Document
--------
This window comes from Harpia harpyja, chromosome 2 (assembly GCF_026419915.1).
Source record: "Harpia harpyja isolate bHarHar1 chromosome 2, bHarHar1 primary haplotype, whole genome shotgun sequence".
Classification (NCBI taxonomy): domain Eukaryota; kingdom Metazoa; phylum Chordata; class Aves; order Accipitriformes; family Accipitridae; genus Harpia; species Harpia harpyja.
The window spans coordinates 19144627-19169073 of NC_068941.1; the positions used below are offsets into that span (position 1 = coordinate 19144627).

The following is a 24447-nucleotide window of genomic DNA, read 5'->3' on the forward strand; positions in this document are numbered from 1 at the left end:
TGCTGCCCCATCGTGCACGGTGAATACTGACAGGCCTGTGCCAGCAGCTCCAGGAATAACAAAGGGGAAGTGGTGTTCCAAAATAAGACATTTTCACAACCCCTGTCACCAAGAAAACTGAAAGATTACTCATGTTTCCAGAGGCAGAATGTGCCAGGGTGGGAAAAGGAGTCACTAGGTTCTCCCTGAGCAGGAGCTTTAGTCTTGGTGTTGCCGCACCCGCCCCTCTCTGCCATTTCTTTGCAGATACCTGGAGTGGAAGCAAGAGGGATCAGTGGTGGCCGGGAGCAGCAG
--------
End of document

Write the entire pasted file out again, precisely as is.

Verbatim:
This window comes from Harpia harpyja, chromosome 2 (assembly GCF_026419915.1).
Source record: "Harpia harpyja isolate bHarHar1 chromosome 2, bHarHar1 primary haplotype, whole genome shotgun sequence".
Classification (NCBI taxonomy): domain Eukaryota; kingdom Metazoa; phylum Chordata; class Aves; order Accipitriformes; family Accipitridae; genus Harpia; species Harpia harpyja.
The window spans coordinates 19144627-19169073 of NC_068941.1; the positions used below are offsets into that span (position 1 = coordinate 19144627).

The following is a 24447-nucleotide window of genomic DNA, read 5'->3' on the forward strand; positions in this document are numbered from 1 at the left end:
TGCTGCCCCATCGTGCACGGTGAATACTGACAGGCCTGTGCCAGCAGCTCCAGGAATAACAAAGGGGAAGTGGTGTTCCAAAATAAGACATTTTCACAACCCCTGTCACCAAGAAAACTGAAAGATTACTCATGTTTCCAGAGGCAGAATGTGCCAGGGTGGGAAAAGGAGTCACTAGGTTCTCCCTGAGCAGGAGCTTTAGTCTTGGTGTTGCCGCACCCGCCCCTCTCTGCCATTTCTTTGCAGATACCTGGAGTGGAAGCAAGAGGGATCAGTGGTGGCCGGGAGCAGCAG